A month ago I moved across the country, leaving my native Oakland for Washington DC. Before schlepping 22 boxes, a dog and a car across the country, I sold every possible possession I could. A bed, lamp, couch, desk, La-Z-Boy, 2 bedside tables, rug, dog crate, and computer speakers that used to belong to me now find themselves in the homes of denizens of Craigslist. For some reason nobody wanted to buy my practically new women's wetsuit.
Since moving, I've been spending every day after work, and most of my weekends, getting my house in order. I'm constantly having "oh fuck, I don't own toilet paper" moments. The most difficult thing, however, has been buying furniture. The furniture I want exists at this awkward price point, more expensive than Target "who cares if it is shitty, I'm moving off-campus next year!!" and less expensive than than Ethan Allen "yeah, I probably need a wine refrigerator" furniture. In other words, I'm looking at IKEA.
Today I went to IKEA with a clearly defined mission: buy two bookcases, maybe get a desk chair if there was something reasonable. I walked out with my bookcases and chair...and two surge protectors, six glass jars, a potted plant, measuring cups and a container to store pens/pencils. That store is the fucking devil.
I went to Target next to grab a few things because Target has everything, and it is cheap. I got what I needed and left.
On the drive home I kept thinking about my two shopping experiences. At Target I went in and grabbed what I needed. It was a purely utilitarian trip. IKEA is designed so that a purely utilitarian trip is impossible. The second floor is a show room maze, forcing you to walk through mock bedroom after mock bathroom to reach the section with desk chairs. On the first floor, to get to the warehouse with the bookcases, you walk through a maze of smaller, more useful items. If I were at Target, I would have walked right by the glass jars because they are just sitting on a shelf. At IKEA, I walked by a mock kitchen and saw the glass jars full of beans, rice and lentils and thought to myself "that's a nice way of storing dry goods" and picked up six.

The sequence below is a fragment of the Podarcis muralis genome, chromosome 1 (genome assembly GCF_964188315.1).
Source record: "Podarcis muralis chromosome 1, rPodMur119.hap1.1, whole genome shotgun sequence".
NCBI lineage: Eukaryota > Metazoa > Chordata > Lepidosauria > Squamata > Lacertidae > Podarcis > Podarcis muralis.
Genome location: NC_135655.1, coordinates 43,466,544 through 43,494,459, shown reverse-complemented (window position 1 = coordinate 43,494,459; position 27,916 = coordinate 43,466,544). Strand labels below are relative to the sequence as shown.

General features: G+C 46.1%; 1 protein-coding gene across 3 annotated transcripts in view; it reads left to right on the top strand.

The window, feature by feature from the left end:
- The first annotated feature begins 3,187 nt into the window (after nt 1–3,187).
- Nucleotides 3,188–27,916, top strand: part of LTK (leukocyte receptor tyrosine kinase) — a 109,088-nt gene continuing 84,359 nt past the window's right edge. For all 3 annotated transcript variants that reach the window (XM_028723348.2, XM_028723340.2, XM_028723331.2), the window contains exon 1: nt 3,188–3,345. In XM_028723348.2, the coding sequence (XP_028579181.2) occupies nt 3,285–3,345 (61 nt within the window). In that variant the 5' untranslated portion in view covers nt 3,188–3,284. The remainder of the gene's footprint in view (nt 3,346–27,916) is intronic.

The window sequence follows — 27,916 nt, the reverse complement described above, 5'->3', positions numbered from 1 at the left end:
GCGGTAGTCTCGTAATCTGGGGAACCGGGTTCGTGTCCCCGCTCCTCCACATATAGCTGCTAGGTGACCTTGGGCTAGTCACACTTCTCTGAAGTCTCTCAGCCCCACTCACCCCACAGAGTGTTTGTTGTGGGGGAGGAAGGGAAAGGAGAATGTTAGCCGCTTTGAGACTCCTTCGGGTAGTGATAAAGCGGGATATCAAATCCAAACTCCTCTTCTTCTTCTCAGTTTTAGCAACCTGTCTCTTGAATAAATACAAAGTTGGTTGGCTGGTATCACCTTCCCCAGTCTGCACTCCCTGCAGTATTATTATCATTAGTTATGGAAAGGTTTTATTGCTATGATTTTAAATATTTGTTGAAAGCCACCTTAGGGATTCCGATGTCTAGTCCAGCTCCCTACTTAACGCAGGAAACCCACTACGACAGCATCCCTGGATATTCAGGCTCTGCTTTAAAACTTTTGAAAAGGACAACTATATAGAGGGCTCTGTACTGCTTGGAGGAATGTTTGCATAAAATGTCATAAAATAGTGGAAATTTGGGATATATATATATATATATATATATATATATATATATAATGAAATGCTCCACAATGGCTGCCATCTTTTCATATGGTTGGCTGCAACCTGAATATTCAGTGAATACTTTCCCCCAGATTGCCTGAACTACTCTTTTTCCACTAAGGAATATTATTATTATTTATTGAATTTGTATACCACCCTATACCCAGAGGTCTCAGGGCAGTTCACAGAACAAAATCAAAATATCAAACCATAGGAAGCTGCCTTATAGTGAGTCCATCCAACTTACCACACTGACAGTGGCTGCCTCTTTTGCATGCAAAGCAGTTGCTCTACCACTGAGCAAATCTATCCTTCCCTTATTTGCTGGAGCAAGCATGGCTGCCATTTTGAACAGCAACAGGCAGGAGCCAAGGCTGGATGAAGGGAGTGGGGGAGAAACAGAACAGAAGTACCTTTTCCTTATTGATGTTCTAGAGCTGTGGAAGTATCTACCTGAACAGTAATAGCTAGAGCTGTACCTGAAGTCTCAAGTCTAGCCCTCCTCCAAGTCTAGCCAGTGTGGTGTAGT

If you've followed my train of thought, and I think I've been pretty clear, the conclusion is obvious: the San Antonio Spurs are the IKEA of basketball teams.
Boris Diaw had a few good years, notably in Phoenix on those SSOL teams, but I'll bet you can't guess how many years he played for the Bobcats. Four years. He played for the Bobcats for four years, and then played himself out of a job, getting waived in the middle of last season. Half of Bill Simmons' basketball columns from the 2012 season included jokes about Diaw's man boobs. And then the Spurs pick him up and he starts at center for a team that won two games in the Western Conference Finals. For the Bobcats last year he had a -0.023 WS/48, and for the Spurs he had a .125. He went from practically the worst player in the league to an above average player all at once.
Last season, Stephen Jackson was traded twice in the span of a couple days. Milwaukee insisted that the Warriors take him in the Andrew Bogut for Monta Ellis trade, even though the Warriors wanted absolutely nothing to do with him. To get rid of him to the Spurs, they had to take back Richard Jefferson and his Island Fish Jasconius of a contract (though they did get a very late first-round pick for their troubles). Jackson went from a -0.019 player to a .086 on the Spurs. They turned a pile of poop into a close to league average player.
Greg Popovich and RC Burford are often (deservingly) lauded for their ability to turn late first round and second round draft picks into quality players, but I don't know that they (probably Pop) get enough credit for their reclamation projects. They have the ability to put players in positions to succeed where they weren't able to with other organizations. They take players who were passed over by 29 other teams in the league, and make them look right at home, to the point where you find yourself asking questions like "is Matt Bonner worth the full mid-level exception" or "is Patty Mills going to win Most Improved Player this year".
I guess, just like those BILLY bookcases help you realize that you NEED to buy the HEKTAR lamp, Tim Duncan and Greg Popovich can make Gary Neal look like an NBA starter.